I think it’s wonderfully written just the way it is. Sorry, I didn’t mean to imply that it should have included my thought above. It just a thought. Your blog bring out a lot of thoughts in me (in case nobody’s noticed, lol).
          You did an excellent job and thank you very much for writing it. You have a real talent for writing!

  1. It’s very well written. I liked that you mentioned the 600 other lions killed every year. I also liked the way you described Palmer as now being the one who is hunted.
    Putting myself in the shoes of a meat-eater reading this article, I might still feel defensive about my ‘right’ to eat meat and that I am different from Palmer because he killed to feel powerful, whereas I eat meat to survive. Maybe you can add a sentence that eating meat isn’t necessary for our survival anymore, just as hunting isn’t.
    Also, I would change ‘in trance’ to ‘entranced’.
    Thank you for sharing this, as well as your other writings, with us.

      1. I would think that the audience who’d be interested in reading a piece entitled “The Suffering of a Lion” are those who have some compassion for animals already…. so the way the piece is written and worded, it can build on that compassion. It points out the sentience and suffering of all animals without directly pointing a finger at anybody.

        I think that’s good because if while reading it a non-vegans feel guilty, it will be because they’ll have made the connection on their own between their own behavior and animal suffering. The guilt will be generated internally, rather than externally from somebody pointing a finger at them and shaming. When the connection is made internally, it is much, much more likely for the person to have really “got it”.

        1. Also, any defensiveness that comes up will have come from their own thoughts, not because a finger was pointed at them and shaming. It’s a normal human reaction to pull or push away when that is aimed at them. When defensiveness is generated internally from their own thoughts, they only have themselves to turn away from. Hopefully, this will lead to deeper thinking and then actual change on their part. 🙂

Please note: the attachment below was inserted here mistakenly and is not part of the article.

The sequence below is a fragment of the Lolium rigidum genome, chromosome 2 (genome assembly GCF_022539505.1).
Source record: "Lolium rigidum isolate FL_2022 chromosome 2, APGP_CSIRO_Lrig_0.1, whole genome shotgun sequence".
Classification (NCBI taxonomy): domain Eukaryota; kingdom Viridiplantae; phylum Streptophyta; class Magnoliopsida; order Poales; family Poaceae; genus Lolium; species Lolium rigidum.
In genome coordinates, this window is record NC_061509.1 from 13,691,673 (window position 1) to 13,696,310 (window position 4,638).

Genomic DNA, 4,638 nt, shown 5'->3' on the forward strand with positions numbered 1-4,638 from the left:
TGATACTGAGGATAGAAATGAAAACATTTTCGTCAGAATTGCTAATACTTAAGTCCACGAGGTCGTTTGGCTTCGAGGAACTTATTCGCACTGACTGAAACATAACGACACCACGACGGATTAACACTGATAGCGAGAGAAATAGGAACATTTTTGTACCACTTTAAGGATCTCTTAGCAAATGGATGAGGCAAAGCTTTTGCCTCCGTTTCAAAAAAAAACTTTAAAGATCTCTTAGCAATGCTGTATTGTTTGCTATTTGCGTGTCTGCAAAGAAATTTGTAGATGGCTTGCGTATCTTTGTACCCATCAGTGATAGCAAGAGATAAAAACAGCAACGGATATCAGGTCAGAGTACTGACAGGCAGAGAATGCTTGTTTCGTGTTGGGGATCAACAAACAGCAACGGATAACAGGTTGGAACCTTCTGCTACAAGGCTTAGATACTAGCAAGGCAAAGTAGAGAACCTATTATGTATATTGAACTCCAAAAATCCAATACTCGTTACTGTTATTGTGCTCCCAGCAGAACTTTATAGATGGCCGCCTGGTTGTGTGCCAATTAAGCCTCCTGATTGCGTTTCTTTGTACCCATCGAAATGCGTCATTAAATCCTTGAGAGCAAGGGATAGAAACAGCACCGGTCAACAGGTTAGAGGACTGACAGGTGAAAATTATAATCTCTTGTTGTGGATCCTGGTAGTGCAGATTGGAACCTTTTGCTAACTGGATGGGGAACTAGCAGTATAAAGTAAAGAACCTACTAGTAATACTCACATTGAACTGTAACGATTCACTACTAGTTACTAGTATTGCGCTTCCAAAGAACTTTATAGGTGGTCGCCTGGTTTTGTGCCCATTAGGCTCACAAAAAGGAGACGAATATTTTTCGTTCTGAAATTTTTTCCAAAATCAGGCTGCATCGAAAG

1. yes, i think the defensiveness comes from inside, from their guilt (see my piece on the vegan handicap), but that doesn’t mean we can’t at least try to not reinforce it 🙂

        2. All this has really got me thinking about how so much depends on connections. How opportunities for them are created, what makes people receptive to them, what changes they can lead to when they are made.

          I just read this piece by about Cecil by Colleen Patrick-Goudreau. I imagine the piece will appeal more to vegans than others, but these thoughts from it really resonated with me:

          “…Cecil was seen as an individual; he had an identity. He was given a name…In connecting people with the value of one individual animal, there’s hope you can connect people with the value of an entire species.”

  2. Another nice article as always. Like some of the other comments I would differentiate between animals being killed “for food” as opposed to animals being killed to be eaten. Many who object to trophy hunting think it is ok to hunt and/or kill animals when the purpose is for food. I do like to include animals in the same thought process as food procurement or consumption. Plants are food, animals are not.

  3. Tobias, I’m always amazed by the way you think and write! You are so compassionate and understanding towards non-vegans, and I believe this could really be the clue to succesfully opening peoples minds towards veganism. This might sound strange, but I am not (yet) vegan. I do eat plantbased most of the time because of environmental reasons. Reading your blog and articles makes me more and more aware of the moral considerations, and yes, more motivated to become a ‘full’ vegan! And the way you approach non-vegans might help me to convert some other people to 🙂

  4. Fuck Cecil he wasn’t vegan and ate innocent animals and ate them alive as they suffered.

Leave a Reply

Your email address will not be published. Required fields are marked *